KABT816VennDiag.001If you are a person that falls into the center of a Venn Diagram with one circle representing RadioLab listeners and the other representing people that watched/attended the 2015 KABT Fall Meeting, you might have already made this connection. If you are not if you fit into this Venn Diagram at all, please do yourself a favor and check out this, and¬†this, and this, and also this… I can wait.

Are you back? Pretty neat, right?

Radiolab’s latest podcast is one of their best (soils bias showing here a bit) and deals with the importance of fungal communities to plant productivity and ecosystem health. It isn’t particularly long, so I intend to use it as homework, or an activity for a rainy day in case one of my sections somehow gets way ahead of the others. #WoodWideWeb 😂

At our 2015 Fall Conference, we had presentations from KU researchers Dr. Ben Sikes and Dr. Peggy Schultz that really lit a fire under the people in attendance. Their research deals with some of the myriad ecological applications of fungi in prairie ecosystems. ¬†I think you will notice some crossover here, which is pretty cool. Dr. Schultz’s talk is especially linked to the information in the podcast, and does a good job of touching on the science of how the AMF (mycorrhizae) function.¬†Here is video from their talks.

Dr. Peggy Schultz (Kansas Biological Survey) beginning at 00:42:15.

Dr. Ben Sikes (Kansas Biological Survey)

Where might this fit into your classes? Is this information an addition to your ecology unit? Or do you work it in when you talk fungi and/or classification? If you have more time to devote to soils and fungal-plant mutualism (environment science and field biology classes?), you might contact the two KU researchers; both labs do a really great job of outreach to classroom teachers and students. You can find their contact information here.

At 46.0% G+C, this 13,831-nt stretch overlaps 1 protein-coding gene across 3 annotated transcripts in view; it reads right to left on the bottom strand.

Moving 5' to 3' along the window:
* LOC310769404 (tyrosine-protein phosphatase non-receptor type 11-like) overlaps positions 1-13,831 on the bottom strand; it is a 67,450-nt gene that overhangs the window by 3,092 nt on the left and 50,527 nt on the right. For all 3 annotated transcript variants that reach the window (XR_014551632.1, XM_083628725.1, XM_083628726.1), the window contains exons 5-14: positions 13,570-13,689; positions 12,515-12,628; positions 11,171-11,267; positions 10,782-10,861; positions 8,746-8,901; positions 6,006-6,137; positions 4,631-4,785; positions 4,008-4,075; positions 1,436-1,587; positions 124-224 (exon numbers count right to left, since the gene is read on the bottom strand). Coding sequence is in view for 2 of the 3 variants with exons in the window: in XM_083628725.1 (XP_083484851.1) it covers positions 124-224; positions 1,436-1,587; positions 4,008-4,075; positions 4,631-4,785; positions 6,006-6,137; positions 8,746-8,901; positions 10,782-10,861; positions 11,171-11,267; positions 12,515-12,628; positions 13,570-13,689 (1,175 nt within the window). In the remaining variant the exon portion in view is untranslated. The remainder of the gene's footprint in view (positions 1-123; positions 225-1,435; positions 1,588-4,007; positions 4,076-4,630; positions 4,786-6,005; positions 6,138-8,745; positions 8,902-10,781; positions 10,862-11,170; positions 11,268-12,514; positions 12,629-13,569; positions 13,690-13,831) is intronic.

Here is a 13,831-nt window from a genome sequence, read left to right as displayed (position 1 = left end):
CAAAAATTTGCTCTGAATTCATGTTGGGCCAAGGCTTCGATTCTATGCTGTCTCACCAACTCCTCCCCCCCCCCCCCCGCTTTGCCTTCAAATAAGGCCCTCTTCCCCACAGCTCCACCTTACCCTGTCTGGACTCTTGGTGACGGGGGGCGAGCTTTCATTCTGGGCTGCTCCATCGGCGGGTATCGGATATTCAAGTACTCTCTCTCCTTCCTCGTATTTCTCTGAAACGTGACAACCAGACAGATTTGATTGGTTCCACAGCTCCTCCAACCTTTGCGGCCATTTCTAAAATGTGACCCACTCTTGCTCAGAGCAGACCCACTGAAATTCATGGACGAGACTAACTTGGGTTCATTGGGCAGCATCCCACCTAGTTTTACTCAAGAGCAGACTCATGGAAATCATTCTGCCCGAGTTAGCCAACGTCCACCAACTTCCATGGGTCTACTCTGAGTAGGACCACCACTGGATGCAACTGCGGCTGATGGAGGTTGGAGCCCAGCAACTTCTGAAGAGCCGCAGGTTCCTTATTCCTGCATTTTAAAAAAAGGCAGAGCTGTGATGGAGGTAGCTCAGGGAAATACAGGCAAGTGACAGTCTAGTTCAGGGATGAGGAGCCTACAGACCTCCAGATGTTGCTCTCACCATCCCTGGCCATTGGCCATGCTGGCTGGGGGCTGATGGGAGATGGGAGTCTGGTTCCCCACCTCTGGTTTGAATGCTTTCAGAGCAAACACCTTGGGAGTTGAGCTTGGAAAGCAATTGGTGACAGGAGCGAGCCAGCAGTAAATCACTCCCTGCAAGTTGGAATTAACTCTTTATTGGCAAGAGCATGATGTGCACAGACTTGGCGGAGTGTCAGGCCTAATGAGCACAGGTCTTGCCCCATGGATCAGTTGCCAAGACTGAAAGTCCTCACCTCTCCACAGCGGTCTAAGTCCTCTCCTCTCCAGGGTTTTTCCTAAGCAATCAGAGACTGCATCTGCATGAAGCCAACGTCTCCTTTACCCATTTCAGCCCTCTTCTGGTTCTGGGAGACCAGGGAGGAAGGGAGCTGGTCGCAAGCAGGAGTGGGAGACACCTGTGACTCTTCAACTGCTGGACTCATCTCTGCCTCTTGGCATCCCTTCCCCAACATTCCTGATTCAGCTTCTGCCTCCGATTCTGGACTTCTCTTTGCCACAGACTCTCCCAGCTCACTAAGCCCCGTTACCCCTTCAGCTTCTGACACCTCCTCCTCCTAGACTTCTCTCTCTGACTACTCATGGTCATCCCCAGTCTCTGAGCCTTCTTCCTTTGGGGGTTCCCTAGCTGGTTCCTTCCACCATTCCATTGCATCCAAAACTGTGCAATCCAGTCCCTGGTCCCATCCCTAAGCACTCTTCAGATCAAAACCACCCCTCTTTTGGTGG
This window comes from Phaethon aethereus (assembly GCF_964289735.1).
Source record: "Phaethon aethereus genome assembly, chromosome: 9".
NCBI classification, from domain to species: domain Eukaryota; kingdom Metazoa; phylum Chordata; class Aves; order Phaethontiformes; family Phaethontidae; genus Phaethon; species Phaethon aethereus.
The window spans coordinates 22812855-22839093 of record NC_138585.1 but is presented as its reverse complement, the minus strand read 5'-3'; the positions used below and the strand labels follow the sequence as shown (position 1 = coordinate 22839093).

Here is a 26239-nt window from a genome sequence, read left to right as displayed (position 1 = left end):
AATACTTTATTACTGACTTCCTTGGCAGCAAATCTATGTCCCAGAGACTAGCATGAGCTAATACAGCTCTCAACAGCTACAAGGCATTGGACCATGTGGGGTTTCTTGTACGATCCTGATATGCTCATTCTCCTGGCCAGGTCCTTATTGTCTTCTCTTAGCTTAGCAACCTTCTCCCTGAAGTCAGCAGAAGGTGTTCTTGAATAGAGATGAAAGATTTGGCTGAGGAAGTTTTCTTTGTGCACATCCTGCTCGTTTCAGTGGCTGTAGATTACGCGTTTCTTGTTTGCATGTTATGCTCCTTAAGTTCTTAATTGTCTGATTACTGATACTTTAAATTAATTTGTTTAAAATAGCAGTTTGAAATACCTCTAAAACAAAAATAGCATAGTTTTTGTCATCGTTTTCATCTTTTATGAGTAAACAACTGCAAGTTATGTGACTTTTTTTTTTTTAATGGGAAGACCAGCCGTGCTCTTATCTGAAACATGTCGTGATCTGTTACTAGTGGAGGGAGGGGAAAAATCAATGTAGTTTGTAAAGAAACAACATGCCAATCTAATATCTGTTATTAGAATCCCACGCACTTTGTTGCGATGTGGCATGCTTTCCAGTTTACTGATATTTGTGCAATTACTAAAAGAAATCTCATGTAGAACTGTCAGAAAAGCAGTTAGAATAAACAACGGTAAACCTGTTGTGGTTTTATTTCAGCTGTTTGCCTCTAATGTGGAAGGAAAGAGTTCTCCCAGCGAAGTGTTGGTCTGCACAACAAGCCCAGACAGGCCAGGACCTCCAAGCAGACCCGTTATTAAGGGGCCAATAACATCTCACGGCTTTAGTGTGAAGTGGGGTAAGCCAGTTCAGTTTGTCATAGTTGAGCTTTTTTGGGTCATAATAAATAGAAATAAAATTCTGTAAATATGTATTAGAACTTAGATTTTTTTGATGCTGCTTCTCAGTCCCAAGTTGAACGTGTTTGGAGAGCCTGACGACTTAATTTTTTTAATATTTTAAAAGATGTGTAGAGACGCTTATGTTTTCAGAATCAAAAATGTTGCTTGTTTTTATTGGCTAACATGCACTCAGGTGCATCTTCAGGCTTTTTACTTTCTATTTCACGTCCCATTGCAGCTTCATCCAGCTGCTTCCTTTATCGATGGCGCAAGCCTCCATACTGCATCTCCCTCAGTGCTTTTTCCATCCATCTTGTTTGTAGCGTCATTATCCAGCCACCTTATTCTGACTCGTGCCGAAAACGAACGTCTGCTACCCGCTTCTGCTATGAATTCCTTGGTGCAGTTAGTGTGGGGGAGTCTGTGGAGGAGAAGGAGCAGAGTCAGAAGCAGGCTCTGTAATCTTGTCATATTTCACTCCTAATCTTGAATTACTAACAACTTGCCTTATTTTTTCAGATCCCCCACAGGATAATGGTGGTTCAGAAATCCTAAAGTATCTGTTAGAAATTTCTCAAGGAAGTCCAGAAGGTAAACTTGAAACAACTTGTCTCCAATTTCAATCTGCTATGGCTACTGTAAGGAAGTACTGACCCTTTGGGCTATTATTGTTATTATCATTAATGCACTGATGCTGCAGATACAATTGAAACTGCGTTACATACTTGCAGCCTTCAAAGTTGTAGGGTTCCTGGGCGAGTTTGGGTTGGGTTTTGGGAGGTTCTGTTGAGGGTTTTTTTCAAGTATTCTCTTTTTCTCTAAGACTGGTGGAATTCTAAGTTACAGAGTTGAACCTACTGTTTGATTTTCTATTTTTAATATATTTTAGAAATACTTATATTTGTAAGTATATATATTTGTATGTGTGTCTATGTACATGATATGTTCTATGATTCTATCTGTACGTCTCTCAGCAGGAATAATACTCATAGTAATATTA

Figure courtesy Dr. Dan Carter http://sewrpc.academia.edu/DanielCarter

Effect of AMF on Growth in Grass Species. Figure courtesy Dr. Dan Carter http://sewrpc.academia.edu/DanielCarter

Not sure where this fits into your class, but want to try? Post a question in the comments or in our Facebook group and let’s have the Hivemind work on it! And let us know if you picked up on the hidden reference to the RadioLab podcast.

 

TBT: Teaching Genetics in the 21st Century

Editor’s Note: Though not planned this way, let’s make it two in a row for Eric Kessler. He originally posted this in July 2012. With many of us starting to plan for the next school year, now is the perfect time for an article like Dr. Redfield’s. You may not agree with everything therein, but it is definitely thought-provoking. After reading the PLoS article, let us know what you think in the comments and we’ll get this conversation started. -AMI